Recent concerns about officer-related deaths, and the investigations that follow, have resulted in much legislative activity in state capitols in 2015 (see below) — calls for an increased use of police body cameras, for example, and new rules for how violent incidents are handled, investigated and publicly reported.

This act amends Tennessee’s fetal homicide law to allow the prosecution of a pregnant woman for the illegal use of a narcotic drug, if her child is born addicted or harmed by the drugs she took during her pregnancy. The charge of assault is a misdemeanor offense, but if the child is harmed, aggravated assault, with a 15-year maximum prison term, could be charged. That a woman is enrolled in long term drug addiction treatment before the child is born, remains in the program after delivery and successfully completes the program is an affirmative defense under the law. The law is set to expire on July 1, 2016.

With passage of this act, Montana became the first state to require state and local government entities to obtain a probable-cause warrant before remotely engaging personal electronic devices. Agencies may obtain location information in the case of emergencies or if an electronic device is stolen or if an individual gives authorized permission to access their location information.

This act relates to investigations of deaths involving a law enforcement officer. It requires the use of outside investigators in the event of a police-related death of a citizen, and requires reports of custody death investigations to be publicly released if criminal charges are not filed against the officers involved. In addition, officers must also inform victims’ families of their options to pursue additional reviews.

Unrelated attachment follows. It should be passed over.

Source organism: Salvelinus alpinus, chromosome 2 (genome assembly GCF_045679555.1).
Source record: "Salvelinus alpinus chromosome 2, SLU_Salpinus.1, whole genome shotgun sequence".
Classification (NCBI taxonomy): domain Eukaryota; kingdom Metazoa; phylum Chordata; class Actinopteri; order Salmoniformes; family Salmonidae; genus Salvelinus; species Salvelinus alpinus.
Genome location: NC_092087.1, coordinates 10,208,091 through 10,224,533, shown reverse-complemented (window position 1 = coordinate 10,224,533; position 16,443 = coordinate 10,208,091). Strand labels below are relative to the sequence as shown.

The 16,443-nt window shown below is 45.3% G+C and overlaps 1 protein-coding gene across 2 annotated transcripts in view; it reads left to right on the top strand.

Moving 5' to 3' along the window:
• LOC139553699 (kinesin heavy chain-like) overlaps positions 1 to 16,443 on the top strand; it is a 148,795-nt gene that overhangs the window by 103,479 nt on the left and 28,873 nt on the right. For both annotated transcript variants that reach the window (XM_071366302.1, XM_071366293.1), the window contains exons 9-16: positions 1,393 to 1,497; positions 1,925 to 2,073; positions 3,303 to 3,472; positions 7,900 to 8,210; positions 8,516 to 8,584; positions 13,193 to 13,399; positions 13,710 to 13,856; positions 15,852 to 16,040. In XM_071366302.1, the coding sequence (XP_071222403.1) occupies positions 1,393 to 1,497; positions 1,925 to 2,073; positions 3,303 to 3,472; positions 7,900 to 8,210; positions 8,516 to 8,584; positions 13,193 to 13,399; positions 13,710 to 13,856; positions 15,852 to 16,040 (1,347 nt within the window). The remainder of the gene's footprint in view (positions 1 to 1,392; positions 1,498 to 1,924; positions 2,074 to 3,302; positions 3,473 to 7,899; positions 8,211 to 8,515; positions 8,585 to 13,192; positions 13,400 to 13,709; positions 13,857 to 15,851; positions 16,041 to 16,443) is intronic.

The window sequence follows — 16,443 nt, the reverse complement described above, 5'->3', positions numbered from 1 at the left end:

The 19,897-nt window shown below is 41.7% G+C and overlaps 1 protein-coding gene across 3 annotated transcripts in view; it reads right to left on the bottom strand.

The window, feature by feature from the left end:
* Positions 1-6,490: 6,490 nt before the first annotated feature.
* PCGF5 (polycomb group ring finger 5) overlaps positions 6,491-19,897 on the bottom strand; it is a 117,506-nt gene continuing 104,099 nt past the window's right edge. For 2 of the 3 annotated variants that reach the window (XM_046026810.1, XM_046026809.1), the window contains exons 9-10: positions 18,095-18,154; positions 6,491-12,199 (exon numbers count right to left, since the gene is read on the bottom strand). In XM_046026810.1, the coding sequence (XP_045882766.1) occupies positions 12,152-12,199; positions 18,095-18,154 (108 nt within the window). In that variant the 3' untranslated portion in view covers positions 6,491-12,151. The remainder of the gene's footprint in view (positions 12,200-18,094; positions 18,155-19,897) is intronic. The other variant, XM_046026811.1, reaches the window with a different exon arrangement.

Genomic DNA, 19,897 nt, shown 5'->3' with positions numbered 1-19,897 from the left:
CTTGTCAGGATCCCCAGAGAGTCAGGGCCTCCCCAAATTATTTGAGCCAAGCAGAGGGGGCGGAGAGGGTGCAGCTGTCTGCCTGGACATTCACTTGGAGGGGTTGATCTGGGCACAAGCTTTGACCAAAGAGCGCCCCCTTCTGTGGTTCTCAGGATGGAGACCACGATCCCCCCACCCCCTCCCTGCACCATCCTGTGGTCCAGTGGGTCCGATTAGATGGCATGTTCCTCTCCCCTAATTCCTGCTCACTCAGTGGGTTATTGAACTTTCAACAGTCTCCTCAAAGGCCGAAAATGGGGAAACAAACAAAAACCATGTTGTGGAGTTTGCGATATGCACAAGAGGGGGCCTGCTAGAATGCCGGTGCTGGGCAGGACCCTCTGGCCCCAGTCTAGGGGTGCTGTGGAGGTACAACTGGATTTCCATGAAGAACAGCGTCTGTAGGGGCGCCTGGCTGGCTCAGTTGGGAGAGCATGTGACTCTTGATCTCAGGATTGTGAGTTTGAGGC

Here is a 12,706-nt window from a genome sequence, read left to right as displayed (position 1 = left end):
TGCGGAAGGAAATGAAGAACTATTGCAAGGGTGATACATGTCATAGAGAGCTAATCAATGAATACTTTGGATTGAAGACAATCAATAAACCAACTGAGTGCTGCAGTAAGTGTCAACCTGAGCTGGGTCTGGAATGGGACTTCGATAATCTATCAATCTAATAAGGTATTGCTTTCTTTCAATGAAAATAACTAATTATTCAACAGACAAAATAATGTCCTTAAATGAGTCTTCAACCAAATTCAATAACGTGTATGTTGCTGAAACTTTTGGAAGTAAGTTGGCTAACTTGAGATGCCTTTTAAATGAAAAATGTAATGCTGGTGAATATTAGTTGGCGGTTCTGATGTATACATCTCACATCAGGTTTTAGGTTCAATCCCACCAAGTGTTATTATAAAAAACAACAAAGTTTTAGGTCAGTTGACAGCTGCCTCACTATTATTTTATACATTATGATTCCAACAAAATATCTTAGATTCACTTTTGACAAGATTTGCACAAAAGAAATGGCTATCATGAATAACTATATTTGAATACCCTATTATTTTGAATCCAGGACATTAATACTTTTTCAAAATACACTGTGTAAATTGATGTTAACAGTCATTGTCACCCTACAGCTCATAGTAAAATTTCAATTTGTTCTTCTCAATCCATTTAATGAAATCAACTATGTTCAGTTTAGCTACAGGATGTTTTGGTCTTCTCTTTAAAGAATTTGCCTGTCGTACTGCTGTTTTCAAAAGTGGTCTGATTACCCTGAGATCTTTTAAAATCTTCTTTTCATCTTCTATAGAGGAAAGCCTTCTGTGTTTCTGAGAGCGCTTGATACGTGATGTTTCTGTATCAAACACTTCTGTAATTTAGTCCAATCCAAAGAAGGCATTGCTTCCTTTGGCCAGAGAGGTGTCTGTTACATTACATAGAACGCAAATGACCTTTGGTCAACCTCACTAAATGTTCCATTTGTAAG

This act requires a provider of wireless telecommunications to provide call location information concerning the telecommunications device of a user to a law enforcement agency in certain circumstances; requires a provider of wireless telecommunications to submit its emergency contact information to the Department of Public Safety; requires the Department to maintain a database of such emergency contact information; authorizes the Department to adopt regulations; and provides other matters properly relating thereto.

State and territorial attorneys general have made it a priority to combat the epidemic of prescription opioid abuse and to protect military service members from predatory lenders. Their efforts include law enforcement operations, state drug monitoring programs and education campaigns. 

As of early 2014, 20 states plus the District of Columbia have passed measures permitting the use of marijuana for medical purposes, and two states—Washington and Colorado—have legalized the use, cultivation and distribution of small amounts of marijuana for all adult users. While the federal prohibition of marijuana remains in effect, a growing number of states are considering and implementing other regulatory models for marijuana. This article discusses these trends and looks to the future of federal-state relations in this area.